by Kyle Becker -
It is a constant refrain on the left that conservatives are “selfish.” Those who want to work and keep the fruits of their own labor are castigated as self-centered and greedy, while progressives are held out to be all-compassionate and kind for supporting government-run programs for every malady under the sun. Enough of that rubbish.
The term “selfish” in various contexts implies that someone wrongfully holds onto or gains something at the expense of another. While conservatives and most political moderates uses the term “selfish” to deride those who take things that do not belong to them — in other words, what that person did not produce or receive voluntarily from another — the modern left uses the term “selfish” to upbraid those who want to hold onto something of their own that is demanded by another.
The left therefore seems to assume that the life, labor, and property of any individual are the possession of “society.” This is a tribal, mystical, and frankly demeaning notion that is anything but concordant with civilized peoples.
If a person is born into the world and has the potential of leading his own life, which culminates in that person’s death and no other’s, then it is logical and moral to look at that living being as a totality.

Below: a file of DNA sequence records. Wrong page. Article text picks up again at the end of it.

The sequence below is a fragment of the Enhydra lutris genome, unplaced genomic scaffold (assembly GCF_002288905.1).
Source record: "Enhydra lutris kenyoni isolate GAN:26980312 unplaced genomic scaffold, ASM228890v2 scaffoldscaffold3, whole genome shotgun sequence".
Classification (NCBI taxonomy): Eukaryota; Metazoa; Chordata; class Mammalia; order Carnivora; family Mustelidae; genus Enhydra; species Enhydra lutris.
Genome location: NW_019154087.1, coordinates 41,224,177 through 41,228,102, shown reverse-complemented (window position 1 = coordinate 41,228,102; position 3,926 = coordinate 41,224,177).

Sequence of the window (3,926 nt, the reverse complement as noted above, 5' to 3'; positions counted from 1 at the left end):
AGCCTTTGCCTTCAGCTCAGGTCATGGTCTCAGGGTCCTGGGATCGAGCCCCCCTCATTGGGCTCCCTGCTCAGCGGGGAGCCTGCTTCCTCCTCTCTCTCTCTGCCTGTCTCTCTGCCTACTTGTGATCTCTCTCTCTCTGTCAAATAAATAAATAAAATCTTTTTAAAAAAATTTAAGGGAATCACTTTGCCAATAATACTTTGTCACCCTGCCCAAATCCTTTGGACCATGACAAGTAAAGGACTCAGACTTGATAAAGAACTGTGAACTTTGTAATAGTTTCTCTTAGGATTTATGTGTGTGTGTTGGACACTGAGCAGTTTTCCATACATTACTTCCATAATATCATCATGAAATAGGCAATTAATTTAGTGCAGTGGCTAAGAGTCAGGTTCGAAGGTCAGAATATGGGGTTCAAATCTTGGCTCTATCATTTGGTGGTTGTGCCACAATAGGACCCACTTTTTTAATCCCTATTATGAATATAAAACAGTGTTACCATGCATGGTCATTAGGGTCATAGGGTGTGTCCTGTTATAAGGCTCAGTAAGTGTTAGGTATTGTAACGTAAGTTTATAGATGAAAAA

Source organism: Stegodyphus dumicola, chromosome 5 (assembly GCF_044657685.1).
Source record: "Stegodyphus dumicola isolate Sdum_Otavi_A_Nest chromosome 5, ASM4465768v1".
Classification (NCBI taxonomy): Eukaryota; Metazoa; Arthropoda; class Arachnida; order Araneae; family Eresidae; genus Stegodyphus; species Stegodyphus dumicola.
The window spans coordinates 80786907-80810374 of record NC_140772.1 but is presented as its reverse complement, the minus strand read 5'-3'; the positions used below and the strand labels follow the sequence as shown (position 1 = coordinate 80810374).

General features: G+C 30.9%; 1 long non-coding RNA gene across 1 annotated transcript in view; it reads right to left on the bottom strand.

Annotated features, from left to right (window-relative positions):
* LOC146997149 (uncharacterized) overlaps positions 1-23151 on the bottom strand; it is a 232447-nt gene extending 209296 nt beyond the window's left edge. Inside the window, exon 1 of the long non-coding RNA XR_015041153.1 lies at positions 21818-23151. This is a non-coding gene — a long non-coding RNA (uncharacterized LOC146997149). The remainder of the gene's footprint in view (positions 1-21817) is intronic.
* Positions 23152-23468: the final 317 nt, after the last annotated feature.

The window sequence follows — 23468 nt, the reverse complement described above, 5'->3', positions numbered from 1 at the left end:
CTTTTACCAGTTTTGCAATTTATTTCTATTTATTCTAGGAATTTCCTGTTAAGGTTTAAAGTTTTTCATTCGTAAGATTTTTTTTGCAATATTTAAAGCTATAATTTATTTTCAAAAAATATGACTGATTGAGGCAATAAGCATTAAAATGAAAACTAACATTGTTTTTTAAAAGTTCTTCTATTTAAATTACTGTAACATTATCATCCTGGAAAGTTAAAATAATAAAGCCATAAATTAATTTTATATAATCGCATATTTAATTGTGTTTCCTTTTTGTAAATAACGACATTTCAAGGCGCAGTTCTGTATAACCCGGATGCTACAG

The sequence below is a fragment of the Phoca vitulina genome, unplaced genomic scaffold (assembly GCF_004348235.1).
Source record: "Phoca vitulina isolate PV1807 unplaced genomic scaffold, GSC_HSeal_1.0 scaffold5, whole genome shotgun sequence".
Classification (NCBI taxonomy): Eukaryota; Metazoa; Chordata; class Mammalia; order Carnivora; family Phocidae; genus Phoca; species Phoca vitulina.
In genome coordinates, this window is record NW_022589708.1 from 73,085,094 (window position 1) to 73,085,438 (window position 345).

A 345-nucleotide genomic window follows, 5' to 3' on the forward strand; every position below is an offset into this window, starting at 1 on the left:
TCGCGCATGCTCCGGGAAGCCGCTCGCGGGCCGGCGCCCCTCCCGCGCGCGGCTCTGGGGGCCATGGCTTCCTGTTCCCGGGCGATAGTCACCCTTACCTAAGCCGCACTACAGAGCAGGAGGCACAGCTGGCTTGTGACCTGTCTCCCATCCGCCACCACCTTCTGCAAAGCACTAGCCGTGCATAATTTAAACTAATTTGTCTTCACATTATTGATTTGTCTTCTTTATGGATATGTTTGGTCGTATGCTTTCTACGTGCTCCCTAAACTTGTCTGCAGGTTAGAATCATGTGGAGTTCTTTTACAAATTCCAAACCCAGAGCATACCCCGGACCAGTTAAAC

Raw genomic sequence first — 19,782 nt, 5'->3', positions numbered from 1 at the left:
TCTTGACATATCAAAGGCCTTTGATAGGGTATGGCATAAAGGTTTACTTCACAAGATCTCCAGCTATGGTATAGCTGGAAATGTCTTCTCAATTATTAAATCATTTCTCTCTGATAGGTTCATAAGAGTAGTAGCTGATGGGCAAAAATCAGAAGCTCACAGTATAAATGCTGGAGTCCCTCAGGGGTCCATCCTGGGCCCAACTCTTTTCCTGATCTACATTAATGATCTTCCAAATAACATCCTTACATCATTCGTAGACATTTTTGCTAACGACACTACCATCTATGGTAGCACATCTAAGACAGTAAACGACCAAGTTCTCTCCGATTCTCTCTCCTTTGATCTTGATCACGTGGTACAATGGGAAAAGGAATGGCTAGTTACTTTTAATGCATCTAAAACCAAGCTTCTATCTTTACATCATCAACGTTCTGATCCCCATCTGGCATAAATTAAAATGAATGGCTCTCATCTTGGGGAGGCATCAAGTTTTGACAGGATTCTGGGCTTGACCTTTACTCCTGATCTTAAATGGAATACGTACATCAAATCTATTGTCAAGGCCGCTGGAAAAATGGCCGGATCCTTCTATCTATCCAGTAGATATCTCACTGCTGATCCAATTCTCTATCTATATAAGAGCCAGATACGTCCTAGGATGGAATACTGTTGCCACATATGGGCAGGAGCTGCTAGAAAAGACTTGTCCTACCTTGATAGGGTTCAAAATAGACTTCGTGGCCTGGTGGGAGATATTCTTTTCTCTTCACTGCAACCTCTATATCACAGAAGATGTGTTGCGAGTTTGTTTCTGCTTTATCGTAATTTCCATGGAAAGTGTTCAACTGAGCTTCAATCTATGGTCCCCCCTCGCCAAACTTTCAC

In reality, a human being is not a cog in a machine, or a blob of protoplasm in a swamp of humanity, or whatever analogy reflects a part of a whole being subordinate to the whole. He is a sentient being, alive within the cosmos, and should be afforded every opportunity to direct his own inseverable experience, so long as he does not impinge on others’ right to do so.
It only follows, then, that choice and voluntarism should follow in every sphere of life and without artificial boundary. As in society, as in economy, as in politics, as in private life.
So in the course of a person supporting his own life, as capitalist economies allow the overwhelming majority of humanity to do, it is wrong for another legally and morally co-equal human being to extract life and labor from him. Coercive redistribution is a violation of the voluntary nature of the free economy; whether to work or to starve is a choice all people are capable of making. Reality is not coercive; it is instructive.
As the preconditions of voluntarism and choice vary in the economy, the definitions of “selfishness” tend to become altered in the language. In a free economy, people trade their labor at their own discretion. It thus becomes a moral affront akin to “selfishness” to take the fruit of another person’s labor, since one is free to work hard himself and is expected to trade value in kind.
In a socialist economy, withholding labor is considered “selfishness.” Enslavement to the central managers and to one another follows of its own accord.
It has been a ploy of the left to alter the language in America to that of a socialist society’s in order to lead citizens by the nose into a centrally planned state (or in some cases, world). The notion that the economy is like a “pie” is one example of a static concept common in the culture that leads people into socialistic thinking.